February 3rd, 2011
My brother and his wife sent me a gift in the mail. I received it today. It made me cry.
I haven’t written much about this because, well, it’s extremely personal and I’m still very much in the process of working through it. I’ve been working on this with my therapist as well. And I’ll be honest, I have often feared being misjudged by people if I were to write about it. It’s about how removed I am from this baby.
It’s not that I don’t want him; we very, very much want this baby. After our loss back in 2009 and all the failed fertility treatments, I very, very much want this baby. I hope I don’t have to convince anyone of that. But when I found out I was pregnant, and pretty much every day since then, I have, for whatever the reason, removed myself from his existence almost entirely. He hasn’t really ever been a him, our baby, a brother. Not yet.
Toby calls this a defense mechanism of sorts. He explains it pretty clearly: that after getting so attached to a previous future child—picturing holidays and school pictures, fits, screams and snuggles—and then losing said child at 12 weeks, well, of course I’m going to mentally remove myself from this one. Who would want to go through that again? Granted, I’m fooling no one. If something had happened or were to happen to this little guy, I’d be crushed beyond words. (This is not something I will further write about because it’s not something I wish to even think about. So enough about that.)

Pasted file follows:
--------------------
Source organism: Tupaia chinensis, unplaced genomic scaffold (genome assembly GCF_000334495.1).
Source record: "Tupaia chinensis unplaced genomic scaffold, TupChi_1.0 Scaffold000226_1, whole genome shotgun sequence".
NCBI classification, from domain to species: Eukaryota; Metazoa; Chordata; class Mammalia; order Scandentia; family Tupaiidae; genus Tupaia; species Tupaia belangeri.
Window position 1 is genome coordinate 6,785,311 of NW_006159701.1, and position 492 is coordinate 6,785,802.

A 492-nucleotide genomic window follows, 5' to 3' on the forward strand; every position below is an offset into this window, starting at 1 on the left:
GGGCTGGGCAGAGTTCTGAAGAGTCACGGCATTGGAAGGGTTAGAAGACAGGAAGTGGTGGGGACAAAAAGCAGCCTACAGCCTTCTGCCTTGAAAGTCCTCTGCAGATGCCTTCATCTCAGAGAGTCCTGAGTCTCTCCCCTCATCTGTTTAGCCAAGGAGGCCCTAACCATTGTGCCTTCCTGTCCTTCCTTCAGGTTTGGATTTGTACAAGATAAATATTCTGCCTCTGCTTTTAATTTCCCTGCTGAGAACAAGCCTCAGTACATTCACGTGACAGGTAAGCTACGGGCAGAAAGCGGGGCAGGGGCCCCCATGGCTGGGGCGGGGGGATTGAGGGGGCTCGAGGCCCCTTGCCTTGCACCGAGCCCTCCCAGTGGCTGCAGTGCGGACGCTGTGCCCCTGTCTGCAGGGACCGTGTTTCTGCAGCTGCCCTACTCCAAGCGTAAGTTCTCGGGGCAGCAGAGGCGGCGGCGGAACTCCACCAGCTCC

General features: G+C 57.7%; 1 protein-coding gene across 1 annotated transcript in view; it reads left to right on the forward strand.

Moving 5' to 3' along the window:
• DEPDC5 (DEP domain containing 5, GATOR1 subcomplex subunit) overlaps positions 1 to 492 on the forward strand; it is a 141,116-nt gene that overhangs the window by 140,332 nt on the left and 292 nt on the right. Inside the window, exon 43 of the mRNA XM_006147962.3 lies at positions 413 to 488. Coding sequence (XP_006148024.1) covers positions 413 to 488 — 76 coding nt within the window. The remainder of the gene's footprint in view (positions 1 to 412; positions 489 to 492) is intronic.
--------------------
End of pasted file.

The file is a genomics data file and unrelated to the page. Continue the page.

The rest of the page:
But I think there’s more to it than that. There’s the question: Can I love someone as much as I love my son? Will he be as sweet as Emory? Will he like animals as much? What if he’s mean to Emory? Will he like us? What if he’s not as kind and compassionate as Emory? These are common fears and thoughts for women when it comes to a second pregnancy, or so I am told. Thanks to my therapist, I feel better about the great hesitation I have had when it comes to fully embracing this creature. I feel better about not fully caring. And I do know that once he’s here, all of that will fall away. I know this.
And this shirt. This tiny little shirt! It reminded me of how painfully terrible 2009 was for my family. It reminded me again about how much we wanted this baby. It reminded me of the fact that he’s going to be an individual, that he already is. This shirt made me realize he will soon have a name, a hair color, two eyes, hopefully ten fingers and toes, legs, arms, a silly belly button, a wonderful little butt. He’ll have a mind of his own. He’ll be himself. An individual.
And seeing this message today on a this tiny little shirt—this reminder—made me cry. And I know this is likely to sound weird, but it kind of felt like he was saying this directly to me, his first ever message to me.
“Mom, I was worth the wait.”
He’ll be here soon. And my fear of losing him is falling away. This is becoming real. He is real. He is a boy, a person, a brother. He is my son.
And I suppose my acceptance of him into this world was worth the wait as well. I suppose I needed the wait.
You were worth the wait, Cujo Boudreaux.Tags: intimate